Let us now cast a glance at the development of Machism after Mach and Avenarius. We have seen that their philosophy is a hash, a pot-pourri of contradictory and disconnected epistemological propositions. We must now examine how and whither, i.e.,in what direction, this philosophy is developing, for this will help us to settle certain “disputable” questions by referring to indisputable historical facts. And indeed, in view of the eclecticism and incoherence of the initial philosophical premises of the trend we are examining, varying interpretations of it and sterile disputes over particulars and trifles are absolutely inevitable. But empirio-criticism, like every ideological current, is a living thing, which grows and develops, and the fact that it is growing in one direction or another will help us more than long arguments to settle the basic question as to what the real essence of this philosophy is. We judge a person not by what he says or thinks of himself but by his actions. And we must judge philosophers not by the labels they give themselves (“positivism,” the philosophy of “pure experience,” “monism” or “empirio-monism,” the “philosophy of natural science,” etc.) but by the manner in which they actually settle fundamental theoretical questions, by their associates, by what they are teaching and by what they have taught their disciples and followers.
It is this last question which interests us now. Everything essential was said by Mach and Avenarius more than twenty years ago. It was bound to become clear in the interval how these “leaders” were understood by those who wanted to understand them, and whom they themselves (at least Mach, who has outlived his colleague) regard as their successors. To be specific, let us take those who themselves claim to be disciples of Mach and Avenarius (or their adherents) and whom Mach himself ranks as such. We shall thus obtain a picture of empirio-criticism as a philosophical current, and not as a collection of literary oddities.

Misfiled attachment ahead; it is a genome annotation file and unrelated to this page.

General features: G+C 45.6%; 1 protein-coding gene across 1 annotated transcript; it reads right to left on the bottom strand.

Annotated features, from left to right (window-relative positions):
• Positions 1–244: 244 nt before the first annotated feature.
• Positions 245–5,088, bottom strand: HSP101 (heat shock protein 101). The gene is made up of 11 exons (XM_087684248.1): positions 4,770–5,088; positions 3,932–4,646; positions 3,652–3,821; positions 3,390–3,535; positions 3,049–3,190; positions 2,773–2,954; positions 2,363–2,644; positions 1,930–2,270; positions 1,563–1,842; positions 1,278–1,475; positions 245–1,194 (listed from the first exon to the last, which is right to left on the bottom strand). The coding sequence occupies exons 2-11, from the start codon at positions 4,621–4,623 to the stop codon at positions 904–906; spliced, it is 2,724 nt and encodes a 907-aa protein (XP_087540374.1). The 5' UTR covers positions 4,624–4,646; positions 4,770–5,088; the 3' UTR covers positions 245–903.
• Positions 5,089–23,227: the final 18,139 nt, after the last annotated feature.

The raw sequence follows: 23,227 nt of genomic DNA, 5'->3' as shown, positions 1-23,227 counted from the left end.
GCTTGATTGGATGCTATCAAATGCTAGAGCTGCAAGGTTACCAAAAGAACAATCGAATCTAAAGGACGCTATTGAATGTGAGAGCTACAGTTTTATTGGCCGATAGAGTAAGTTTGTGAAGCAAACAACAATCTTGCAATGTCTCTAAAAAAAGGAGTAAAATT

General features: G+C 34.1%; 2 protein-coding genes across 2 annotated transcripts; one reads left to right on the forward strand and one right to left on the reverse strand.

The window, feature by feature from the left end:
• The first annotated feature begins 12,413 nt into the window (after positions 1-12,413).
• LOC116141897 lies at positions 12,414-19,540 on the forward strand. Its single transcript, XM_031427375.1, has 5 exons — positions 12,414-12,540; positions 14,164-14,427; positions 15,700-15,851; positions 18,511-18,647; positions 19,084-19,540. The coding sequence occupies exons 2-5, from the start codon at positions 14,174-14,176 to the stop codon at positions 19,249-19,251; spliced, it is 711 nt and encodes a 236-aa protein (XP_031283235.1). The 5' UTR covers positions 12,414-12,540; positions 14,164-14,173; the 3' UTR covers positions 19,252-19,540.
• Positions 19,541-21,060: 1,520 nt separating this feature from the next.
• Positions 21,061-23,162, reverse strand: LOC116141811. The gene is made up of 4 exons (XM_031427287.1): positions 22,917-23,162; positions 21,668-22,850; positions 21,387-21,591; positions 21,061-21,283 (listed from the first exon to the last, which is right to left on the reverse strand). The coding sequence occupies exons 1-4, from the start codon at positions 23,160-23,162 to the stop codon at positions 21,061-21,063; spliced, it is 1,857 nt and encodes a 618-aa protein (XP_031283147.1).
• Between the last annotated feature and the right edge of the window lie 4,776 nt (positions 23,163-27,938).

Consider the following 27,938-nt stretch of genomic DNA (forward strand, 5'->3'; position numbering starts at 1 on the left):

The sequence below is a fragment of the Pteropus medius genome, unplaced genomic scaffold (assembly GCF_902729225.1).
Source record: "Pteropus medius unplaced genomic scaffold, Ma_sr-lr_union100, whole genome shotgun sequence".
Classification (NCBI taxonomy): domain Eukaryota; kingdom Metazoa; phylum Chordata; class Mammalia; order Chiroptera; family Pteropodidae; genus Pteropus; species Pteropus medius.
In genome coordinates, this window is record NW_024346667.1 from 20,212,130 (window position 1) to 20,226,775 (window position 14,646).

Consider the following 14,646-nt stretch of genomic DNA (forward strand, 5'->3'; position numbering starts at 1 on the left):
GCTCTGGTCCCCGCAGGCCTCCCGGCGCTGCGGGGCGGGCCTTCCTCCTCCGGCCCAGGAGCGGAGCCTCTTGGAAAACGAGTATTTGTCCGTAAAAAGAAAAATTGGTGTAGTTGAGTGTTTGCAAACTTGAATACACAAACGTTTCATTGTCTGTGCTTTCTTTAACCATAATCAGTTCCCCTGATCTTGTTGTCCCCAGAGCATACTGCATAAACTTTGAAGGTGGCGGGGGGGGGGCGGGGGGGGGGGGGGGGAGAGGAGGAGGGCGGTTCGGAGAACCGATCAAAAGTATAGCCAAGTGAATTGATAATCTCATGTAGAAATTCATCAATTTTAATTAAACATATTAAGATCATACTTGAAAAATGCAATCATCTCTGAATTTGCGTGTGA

In Mach’s Introduction to the Russian translation of the Analysis of Sensations, Hans Cornelius is recommended as a “young investigator” who is following “if not quite the same, at least very close paths” (p. 4). In the text of the Analysis of Sensations Mach once again “mentions with pleasure the works” of Cornelius and others, “who have disclosed the kernel of Avenarius’ ideas and have developed them further” (p. 48). Let us take Cornelius’ Introduction to the Philosophy and we find that its author also speaks of his endeavour to follow in the footsteps of Mach and Avenarius (pp. viii, 32). We have before us then a disciple acknowledged by the teacher. This disciple also begins with sensations-elements (pp. 17, 24), categorically declares that he confines himself to experience (p. vi), calls his views “consistent or epistemological empiricism” (p. 335), emphatically condemns the “one sidedness” of idealism and the “dogmatism” of both the idealists and the materialists (p. 129), vehemently denies the possible “misconception” (p. 123) that his philosophy implies the recognition of the world as existing in the mind of man, flirts with naïve realism no less skilfully than Avenarius, Schuppe or Bazarov (“a visual, as well as every other sense perception, is located where we find it, and only where we find it, that is to say, where the naïvenaïve mind, untouched by a false philosophy, localises it”—p. 125)—and this disciple, acknowledged as such by his teacher, arrives at immortality and God. Materialism—thunders this police sergeant in a professorial chair, I beg your pardon, this disciple of the “recent positivists”—converts man into an automaton. “It need hardly be said that together with the belief in the freedom of our decisions it destroys all considerations of the moral value of our actions and our responsibility for them. Just as little room is left for the idea of the continuation of our life after death” (p. 116). The final note of the book is: Education (or the youth stultified by this man of science presumably) is necessary not only for action but “above all . . . to inculcate veneration (Ehrfurcht) not for the transitory values of a fortuitous tradition, but for the imperishable values of duty and beauty, for the divine (dem Göttlichen) within us and without” (p. 357).